Why Jamaica is a great Destination for Visitors
Jamaica has always been a great destination for a holiday, but now there are more reasons than ever to add it to your bucket list. There has been some good news this week with the changes that are going to be made to the APD, or Air Passenger Duty that is payable when travelling from, or through the UK, when visiting Jamaica. This reduction in tax is not only going to appeal to holiday makers, as it will also affect all the passengers who fly to Jamaica to visit friends and family.
What is APD (Air Passenger Duty)?
The United Kingdom has an excise duty (tax) called APD which is added to the cost of flights flying out of any UK airport and includes passengers who ‘stop over’ in the UK for longer than 24 hours for a connecting flight. The duty is only applied to aircraft that have an authorised take-off weight of more than ten tonnes, or that are capable of carrying more than 20 passengers. As the levy is calculated in ‘Bands’ dependent on the distance flown, long haul flights have felt the brunt of the charges affecting the price of flights to Jamaica and the wider Caribbean. Although the APD tax was introduced partly as an environmental measure to curb carbon emissions, the charges were set at a flat rate and did not reflect the age or energy efficiency of the aircraft on long haul flights.
How Is APD (Air Passenger Duty) Calculated?
Jamaica currently falls into Band C, this Band includes flights that are between 4,001 and 6,000 miles from London to the capital city of the destination country. Since April 2013 this has meant that up to £300.00 of tax has been added to the cost of the flight. However for the first time in years the Chancellor of the Exchequer announced during his Budget presentation that the Caribbean region will be moved from Band C to Band B with effect from April 2015. The new Band B will be charged at the planned rate in 2015-16 of £71 for reduced rate passengers and £142 for standard rate passengers. The reduction is APD has been long-awaited as the steady increases have pushed Caribbean holidays out of many travellers budgets and especially affected the cost to frequent fliers visiting families and friends.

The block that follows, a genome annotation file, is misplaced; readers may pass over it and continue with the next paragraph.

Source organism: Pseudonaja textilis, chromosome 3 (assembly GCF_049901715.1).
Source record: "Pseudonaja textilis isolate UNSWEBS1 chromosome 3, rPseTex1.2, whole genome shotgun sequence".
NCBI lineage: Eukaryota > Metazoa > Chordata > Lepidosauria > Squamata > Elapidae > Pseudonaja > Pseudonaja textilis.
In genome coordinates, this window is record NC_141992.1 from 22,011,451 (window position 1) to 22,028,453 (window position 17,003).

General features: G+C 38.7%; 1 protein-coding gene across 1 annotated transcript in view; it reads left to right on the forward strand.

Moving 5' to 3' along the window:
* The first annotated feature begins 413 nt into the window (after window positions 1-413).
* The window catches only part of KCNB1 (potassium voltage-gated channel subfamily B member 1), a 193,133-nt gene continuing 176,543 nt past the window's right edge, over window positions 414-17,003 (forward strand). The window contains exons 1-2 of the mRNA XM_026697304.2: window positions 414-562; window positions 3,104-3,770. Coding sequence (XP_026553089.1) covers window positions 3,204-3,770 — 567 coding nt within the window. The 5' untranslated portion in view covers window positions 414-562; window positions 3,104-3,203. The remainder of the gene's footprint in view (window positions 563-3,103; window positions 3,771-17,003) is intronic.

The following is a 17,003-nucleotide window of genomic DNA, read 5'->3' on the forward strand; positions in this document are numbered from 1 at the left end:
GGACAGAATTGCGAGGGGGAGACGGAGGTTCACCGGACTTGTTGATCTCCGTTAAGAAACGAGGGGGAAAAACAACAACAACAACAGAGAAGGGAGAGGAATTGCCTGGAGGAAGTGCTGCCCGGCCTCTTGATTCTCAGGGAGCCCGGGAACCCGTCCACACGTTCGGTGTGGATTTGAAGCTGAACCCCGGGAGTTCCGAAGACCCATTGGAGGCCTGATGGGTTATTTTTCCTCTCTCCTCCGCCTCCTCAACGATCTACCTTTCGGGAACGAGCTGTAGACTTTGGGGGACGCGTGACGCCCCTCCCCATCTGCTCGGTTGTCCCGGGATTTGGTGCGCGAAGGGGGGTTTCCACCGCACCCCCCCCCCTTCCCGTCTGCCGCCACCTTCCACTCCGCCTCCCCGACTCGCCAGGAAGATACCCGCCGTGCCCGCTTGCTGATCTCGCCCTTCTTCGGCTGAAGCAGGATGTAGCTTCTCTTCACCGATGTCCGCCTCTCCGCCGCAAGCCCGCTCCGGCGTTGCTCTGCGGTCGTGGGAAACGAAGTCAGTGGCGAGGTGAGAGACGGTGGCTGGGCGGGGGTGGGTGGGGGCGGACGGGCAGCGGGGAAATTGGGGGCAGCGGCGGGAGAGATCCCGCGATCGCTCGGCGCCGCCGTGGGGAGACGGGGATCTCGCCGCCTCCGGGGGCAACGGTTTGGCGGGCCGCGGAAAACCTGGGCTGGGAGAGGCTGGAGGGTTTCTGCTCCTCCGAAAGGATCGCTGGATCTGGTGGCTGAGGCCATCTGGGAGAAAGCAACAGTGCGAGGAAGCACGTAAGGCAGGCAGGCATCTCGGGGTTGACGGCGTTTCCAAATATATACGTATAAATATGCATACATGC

Why was APD Unfair to People Wanting to Travel to Jamaica?
As the APD was based on the distance from London to a country’s capital city, it made the charges unfair and gave favour to other long haul destinations over the wider Caribbean. For example, a 4,400-mile flight to Trinidad is taxed up to £332, but a trip to Hawaii, 7,000 miles away would cost up to £268 tax, because the US capital is closer to London!
How Did Jamaica Help Secure the Reduction in APD?
A CARICOM High-Level Committee was established to tackle the levy and comprised of select CARICOM High Commissioners, the Caribbean Council and representatives from the private sector. The Honourable Arnold J. Nicholson, Minister of Foreign Affairs and Foreign Trade co-chaired by H.E. Mrs. Aloun Ndombet-Assamba, Jamaica’s High Commissioner in London, lead the delegation that culminated in a meeting with UK Members of Parliament to raise their concerns about the harmful effect of the high levy on the Jamaican economy. Additionally, a CARICOM Coordinating Committee of Caribbean nationals was set up in the UK to raise awareness of the campaign. Following the move by George Osborne, Chancellor of the Exchequer in the UK, Minister Nicholson described the budget announcement as “a victory for the economic diplomacy of Jamaica and the entire Caribbean region”.
Take this Opportunity to Book Your Holiday or Flight to Jamaica for 2015!
Get More From Sweet Jamaica – Join Us Here…
Want to get updates on the move then join our FaceBook Page and Twitter Feed so you don’t miss out!
Like our FaceBook Page to get the latest news, photo’s, music, events, competitions and offers from Sweet Jamaica https://www.facebook.com/sweetjamaica.co.uk
Join our twitter feed @sweetjamaicajul for up to date happenings, information and fun from Sweet Jamaica https://twitter.com/sweetjamaicajul
Looking forward to hearing from you.
Walk Good, Jules